Imagine a container containing a solution with a solute, X, evenly distributed within it. Say we could engineer a membrane to split the container that only allows particles of X from say, left to right; would the concentration of X on right side of the membrane increase beyond the left side?
From a thermodynamic perspective, it seems pretty certain that this would not happen because the entropy of the system would reduce if a net movement of X to one side of the container occurs; and there is no energy input that would explain this.
But from the perspective of the particles themselves, this doesn't really make sense (to me anyways). If particles move according to Brownian motion, then surely particles of X on the left side would randomly collide into our membrane and pass through to the right side; whereas on the right particles of X cannot pass through to the left side. How do individual particles of X 'know' (forgive the personification!) that moving from left to right is thermodynamically unfavourable? Is there some other mediating factor that stops particles of X moving through the membrane at all?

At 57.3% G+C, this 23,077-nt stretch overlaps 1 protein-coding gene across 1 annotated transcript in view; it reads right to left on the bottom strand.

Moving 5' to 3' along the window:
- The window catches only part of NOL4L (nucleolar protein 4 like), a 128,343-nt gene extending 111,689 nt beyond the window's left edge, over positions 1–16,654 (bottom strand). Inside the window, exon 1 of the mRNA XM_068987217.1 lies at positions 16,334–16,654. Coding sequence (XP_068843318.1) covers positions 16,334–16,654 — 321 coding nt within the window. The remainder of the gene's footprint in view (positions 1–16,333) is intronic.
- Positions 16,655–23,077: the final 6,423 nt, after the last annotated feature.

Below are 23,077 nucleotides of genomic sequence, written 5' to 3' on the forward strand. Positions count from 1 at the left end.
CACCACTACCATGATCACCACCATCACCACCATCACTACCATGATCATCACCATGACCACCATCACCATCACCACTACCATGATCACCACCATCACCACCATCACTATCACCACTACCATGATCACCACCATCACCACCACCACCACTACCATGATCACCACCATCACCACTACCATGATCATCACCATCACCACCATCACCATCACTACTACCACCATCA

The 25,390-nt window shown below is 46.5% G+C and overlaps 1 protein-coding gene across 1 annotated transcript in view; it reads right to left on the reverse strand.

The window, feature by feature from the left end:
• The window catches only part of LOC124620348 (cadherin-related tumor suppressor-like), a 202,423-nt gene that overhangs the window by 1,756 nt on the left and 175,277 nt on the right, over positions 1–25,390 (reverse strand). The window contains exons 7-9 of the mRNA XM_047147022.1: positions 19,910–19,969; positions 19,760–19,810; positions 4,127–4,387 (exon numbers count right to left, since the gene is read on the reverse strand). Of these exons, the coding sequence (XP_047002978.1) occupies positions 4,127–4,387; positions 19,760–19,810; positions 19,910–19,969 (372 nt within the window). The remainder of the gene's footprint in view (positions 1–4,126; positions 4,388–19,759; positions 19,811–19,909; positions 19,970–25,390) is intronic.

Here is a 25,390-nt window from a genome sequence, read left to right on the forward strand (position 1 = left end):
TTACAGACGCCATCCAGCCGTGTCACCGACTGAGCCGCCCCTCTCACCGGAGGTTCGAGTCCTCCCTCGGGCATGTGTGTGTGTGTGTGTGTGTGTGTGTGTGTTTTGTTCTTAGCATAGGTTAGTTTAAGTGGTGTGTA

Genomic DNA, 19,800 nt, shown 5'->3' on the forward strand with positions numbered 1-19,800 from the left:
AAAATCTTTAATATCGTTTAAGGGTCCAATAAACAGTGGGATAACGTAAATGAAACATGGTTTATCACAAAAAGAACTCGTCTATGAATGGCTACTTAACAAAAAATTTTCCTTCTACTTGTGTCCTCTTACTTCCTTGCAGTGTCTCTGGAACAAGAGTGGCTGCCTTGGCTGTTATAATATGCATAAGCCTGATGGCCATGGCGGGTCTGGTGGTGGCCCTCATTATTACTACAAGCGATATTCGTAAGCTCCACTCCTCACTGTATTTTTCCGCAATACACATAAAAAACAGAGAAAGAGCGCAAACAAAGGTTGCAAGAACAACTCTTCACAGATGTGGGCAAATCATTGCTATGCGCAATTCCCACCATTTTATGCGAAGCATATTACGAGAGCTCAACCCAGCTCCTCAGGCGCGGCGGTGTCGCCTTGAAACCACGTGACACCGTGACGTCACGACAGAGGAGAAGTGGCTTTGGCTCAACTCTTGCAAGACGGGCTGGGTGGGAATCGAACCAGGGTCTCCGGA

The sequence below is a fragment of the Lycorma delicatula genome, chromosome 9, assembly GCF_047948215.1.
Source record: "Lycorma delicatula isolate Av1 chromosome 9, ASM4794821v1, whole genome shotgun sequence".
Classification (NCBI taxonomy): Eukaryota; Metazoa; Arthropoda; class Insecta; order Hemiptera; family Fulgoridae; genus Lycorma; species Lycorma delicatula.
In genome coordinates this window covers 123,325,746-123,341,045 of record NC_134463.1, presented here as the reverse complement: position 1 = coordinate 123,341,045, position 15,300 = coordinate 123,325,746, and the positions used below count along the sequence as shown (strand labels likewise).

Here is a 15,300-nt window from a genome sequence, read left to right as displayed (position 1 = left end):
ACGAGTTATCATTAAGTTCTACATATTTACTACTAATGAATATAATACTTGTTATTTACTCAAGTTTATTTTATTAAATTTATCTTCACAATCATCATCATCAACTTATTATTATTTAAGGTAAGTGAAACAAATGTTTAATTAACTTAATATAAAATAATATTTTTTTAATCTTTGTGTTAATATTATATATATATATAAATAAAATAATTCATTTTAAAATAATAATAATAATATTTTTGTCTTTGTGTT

Just to clear up a few things:
I realise that if there was a net movement of X to the right then an osmotic pressure would also build up. Let's say that either the membrane we make is highly compliant or is permeable to water so this is not an issue.
My other suspicion was that making a unidirectional membrane like this is impossible; but as far as I can tell they already exist in nature - carrier proteins that are used to transport solutes down concentration gradients are unidirectional (atleast from what I know; if this is a misconception please tell).
Sorry if this question has already been asked in some other form, I suspect it probably has been but in rather mathematical language which would have gone over my head; I don't have much of a physics/maths background!